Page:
A call for tougher groundwater management

Posted 13 August 2007

Windmills pumping groundwater at Penong, SA.

By Max Berry

Amid one of Australia's worst droughts, the understanding and efficient management of groundwater supplies and their use has taken on a new urgency. Ageing metering infrastructure and weak guidelines on allocations and policing have led to profligate and illegal extraction. But new efforts to change this are underway. Strong policy action is now needed to see the tougher measures through. Max Berry reports.

Sometimes called the forgotten resource, groundwater occupies the spaces created by geological fractures and soil pores underground. These are known as aquifers when they can hold a usable quantity of water, and the depth at which aquifers merge into a continuous layer is known as the water table.

Groundwater flows slowly to the surface, discharging in the form of springs, streams and wetlands (or in deserts, oases) in a continuous, integral cycle between the surface water and aquifers. According to Dr Rick Evans, Principal Hydrogeologist at Sinclair Knight Merz, the speed of the surface-to-ground cycle can vary widely, depending on aquifer structure, and whether groundwater is pumped up.

Dr Evans recently wrote a report, commissioned by Land & Water Australia, on groundwater's impact on streams. It points to the important role that groundwater plays in supplying surface-level waterbodies and associated ecosystems. Groundwater extraction directly affects them.

'Between the start of pumping and the possible impact in the stream, the lag can be days, years or centuries,' Dr Evans says.

Experts agree that the lack of knowledge of underground water sources has produced poor and inconsistent management of groundwater across Australia.

Simply, we do not know how much groundwater is being extracted across the country by the multitude of users including farmers, industries, households, parks, golf courses and playing fields. Much bore water is extracted and consumed without metering or charge. Multiple licensing schemes are in place, but not even all licensed users are measuring their consumption.

However, a group of groundwater experts from the private and public sectors has recently studied groundwater management, identified the main problems and offered solutions. The group - Rick Evans, Ray Evans, Peter Jolly, Steve Barnett, Tom Hatton, Noel Merrick and Craig Simmons - published their findings in November 2006 as the National Groundwater Reform paper.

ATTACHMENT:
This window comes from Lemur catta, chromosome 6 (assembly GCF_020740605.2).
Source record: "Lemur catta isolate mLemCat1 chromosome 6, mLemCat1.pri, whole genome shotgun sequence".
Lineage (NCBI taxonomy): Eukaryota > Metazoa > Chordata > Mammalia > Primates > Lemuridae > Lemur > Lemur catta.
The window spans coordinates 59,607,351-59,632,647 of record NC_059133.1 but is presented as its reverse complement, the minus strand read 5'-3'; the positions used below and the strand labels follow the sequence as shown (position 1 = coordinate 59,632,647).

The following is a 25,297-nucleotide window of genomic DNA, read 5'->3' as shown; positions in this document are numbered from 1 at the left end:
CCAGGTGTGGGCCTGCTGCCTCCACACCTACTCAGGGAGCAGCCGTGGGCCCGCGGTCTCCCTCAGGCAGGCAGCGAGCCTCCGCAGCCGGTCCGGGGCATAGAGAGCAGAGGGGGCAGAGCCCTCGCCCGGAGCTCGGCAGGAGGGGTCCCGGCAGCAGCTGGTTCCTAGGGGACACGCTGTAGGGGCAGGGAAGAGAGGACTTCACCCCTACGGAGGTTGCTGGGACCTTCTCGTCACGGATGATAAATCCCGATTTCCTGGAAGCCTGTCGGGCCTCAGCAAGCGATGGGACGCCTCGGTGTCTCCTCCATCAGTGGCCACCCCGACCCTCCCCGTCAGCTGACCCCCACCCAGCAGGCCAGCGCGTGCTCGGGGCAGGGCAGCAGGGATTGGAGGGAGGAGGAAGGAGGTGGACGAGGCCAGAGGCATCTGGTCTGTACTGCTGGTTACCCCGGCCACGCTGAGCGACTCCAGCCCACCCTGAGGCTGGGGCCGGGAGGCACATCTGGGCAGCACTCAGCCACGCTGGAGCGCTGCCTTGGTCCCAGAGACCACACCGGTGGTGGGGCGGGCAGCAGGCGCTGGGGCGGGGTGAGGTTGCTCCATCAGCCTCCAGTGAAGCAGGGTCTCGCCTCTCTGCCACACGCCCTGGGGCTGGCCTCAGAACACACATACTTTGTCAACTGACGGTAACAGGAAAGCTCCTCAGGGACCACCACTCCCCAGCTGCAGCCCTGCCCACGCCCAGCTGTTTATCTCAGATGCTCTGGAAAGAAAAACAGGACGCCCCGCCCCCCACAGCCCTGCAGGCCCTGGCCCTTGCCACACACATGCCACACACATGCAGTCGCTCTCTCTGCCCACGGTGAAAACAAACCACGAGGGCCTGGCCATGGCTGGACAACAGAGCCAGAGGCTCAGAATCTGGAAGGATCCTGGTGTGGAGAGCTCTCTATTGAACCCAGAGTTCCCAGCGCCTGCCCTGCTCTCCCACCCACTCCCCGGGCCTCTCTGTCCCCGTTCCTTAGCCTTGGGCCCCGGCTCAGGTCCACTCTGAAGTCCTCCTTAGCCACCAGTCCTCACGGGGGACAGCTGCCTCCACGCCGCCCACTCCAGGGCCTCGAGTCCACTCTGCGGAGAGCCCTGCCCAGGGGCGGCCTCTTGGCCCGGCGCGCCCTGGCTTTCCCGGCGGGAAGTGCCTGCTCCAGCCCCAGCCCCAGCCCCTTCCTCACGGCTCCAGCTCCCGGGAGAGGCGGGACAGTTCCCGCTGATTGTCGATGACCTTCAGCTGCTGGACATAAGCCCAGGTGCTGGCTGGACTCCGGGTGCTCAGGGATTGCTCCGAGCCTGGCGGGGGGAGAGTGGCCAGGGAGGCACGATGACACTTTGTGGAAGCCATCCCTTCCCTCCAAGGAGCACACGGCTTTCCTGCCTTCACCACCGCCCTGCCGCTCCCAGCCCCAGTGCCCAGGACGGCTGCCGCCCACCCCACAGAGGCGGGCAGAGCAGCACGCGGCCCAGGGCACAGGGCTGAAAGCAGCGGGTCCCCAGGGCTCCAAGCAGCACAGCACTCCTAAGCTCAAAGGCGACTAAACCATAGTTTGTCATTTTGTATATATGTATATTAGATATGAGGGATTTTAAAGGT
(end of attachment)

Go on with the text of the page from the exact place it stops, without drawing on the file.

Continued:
They estimate that groundwater comprises 20 per cent of the total water consumed in Australia, but say the resource is more important than that figure implies because it is available broadly across the country, even during droughts, and its quality is relatively secure. And groundwater is more important in certain places: Perth, for example, depends mainly on groundwater, the only capital city so reliant on the resource.

The group believes the above-average rainfall that eastern Australia enjoyed from the late 1950s to 1987 encouraged governments to become complacent about water and - apart from the increasing focus on land salinisation - the need to understand it better.

Groundwater extraction has accelerated across the country over the past 20 years. But since the 1987 demise of a Federal Government assessment program, investment in managing the resource has not kept pace.

It is clear that uncontrolled urban and industrial discharges, and excessive agricultural usage, are causing widespread degradation of aquifers, falling water tables, reduction of flow to sustain wetlands, salinised or polluted groundwater, and land subsidence.

The Reform group recommends current groundwater be cut to sustainable levels and that groundwater users be licensed, apart from low-yield stock and domestic users. There should also be a requirement to measure consumption through meters on bores.

Proper allocation of groundwater for environmental purposes, such as sustaining wetlands, is another recommendation; the group noting that reduced environmental flows mean ecosystems suffer when demand from other activities increases, especially during droughts.

At least some governments have recognised the deficiencies in groundwater control and have banned extraction in places until a better management system can be developed. But, the Reform group believes 'illegal use is rampant' and the 'lack of a serious compliance program in many parts of Australia' is resulting in weak management.

Clearly, effective monitoring, enforcement and prosecution of illegal extraction under any new groundwater management regime are needed. Conversely, scarce groundwater is effectively wasted when it is covered by licences that are not exploited. 'A serious program to eliminate unused licences must be embarked on by all of the states,' the Reform paper urges.

Aside from regulation, more innovative market-based solutions may be needed to manage groundwater. Just as carbon trading has been proposed as a response to climate change, trading in groundwater may help divert groundwater to areas where it is most needed. But the Reform group says the over-allocation of entitlements to groundwater should be rectified before further trading is encouraged.